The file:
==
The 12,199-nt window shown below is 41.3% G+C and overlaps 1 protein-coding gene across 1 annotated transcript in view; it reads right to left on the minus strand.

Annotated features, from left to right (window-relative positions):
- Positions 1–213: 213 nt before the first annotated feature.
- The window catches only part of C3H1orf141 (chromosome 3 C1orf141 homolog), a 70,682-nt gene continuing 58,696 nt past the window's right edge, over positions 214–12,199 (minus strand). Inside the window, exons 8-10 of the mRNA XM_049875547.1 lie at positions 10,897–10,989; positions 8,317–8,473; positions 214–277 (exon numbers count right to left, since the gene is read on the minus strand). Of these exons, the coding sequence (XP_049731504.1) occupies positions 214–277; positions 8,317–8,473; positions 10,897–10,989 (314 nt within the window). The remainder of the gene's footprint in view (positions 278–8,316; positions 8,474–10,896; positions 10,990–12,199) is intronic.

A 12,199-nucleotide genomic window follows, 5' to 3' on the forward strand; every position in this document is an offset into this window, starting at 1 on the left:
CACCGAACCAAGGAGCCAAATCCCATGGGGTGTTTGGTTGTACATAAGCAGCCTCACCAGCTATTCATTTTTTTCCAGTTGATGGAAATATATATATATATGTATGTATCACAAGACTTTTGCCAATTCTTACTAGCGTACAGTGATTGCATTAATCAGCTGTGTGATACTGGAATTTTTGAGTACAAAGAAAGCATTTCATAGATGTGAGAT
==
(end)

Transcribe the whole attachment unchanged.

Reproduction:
The 12,199-nt window shown below is 41.3% G+C and overlaps 1 protein-coding gene across 1 annotated transcript in view; it reads right to left on the minus strand.

Annotated features, from left to right (window-relative positions):
- Positions 1–213: 213 nt before the first annotated feature.
- The window catches only part of C3H1orf141 (chromosome 3 C1orf141 homolog), a 70,682-nt gene continuing 58,696 nt past the window's right edge, over positions 214–12,199 (minus strand). Inside the window, exons 8-10 of the mRNA XM_049875547.1 lie at positions 10,897–10,989; positions 8,317–8,473; positions 214–277 (exon numbers count right to left, since the gene is read on the minus strand). Of these exons, the coding sequence (XP_049731504.1) occupies positions 214–277; positions 8,317–8,473; positions 10,897–10,989 (314 nt within the window). The remainder of the gene's footprint in view (positions 278–8,316; positions 8,474–10,896; positions 10,990–12,199) is intronic.

A 12,199-nucleotide genomic window follows, 5' to 3' on the forward strand; every position in this document is an offset into this window, starting at 1 on the left:
CACCGAACCAAGGAGCCAAATCCCATGGGGTGTTTGGTTGTACATAAGCAGCCTCACCAGCTATTCATTTTTTTCCAGTTGATGGAAATATATATATATATGTATGTATCACAAGACTTTTGCCAATTCTTACTAGCGTACAGTGATTGCATTAATCAGCTGTGTGATACTGGAATTTTTGAGTACAAAGAAAGCATTTCATAGATGTGAGAT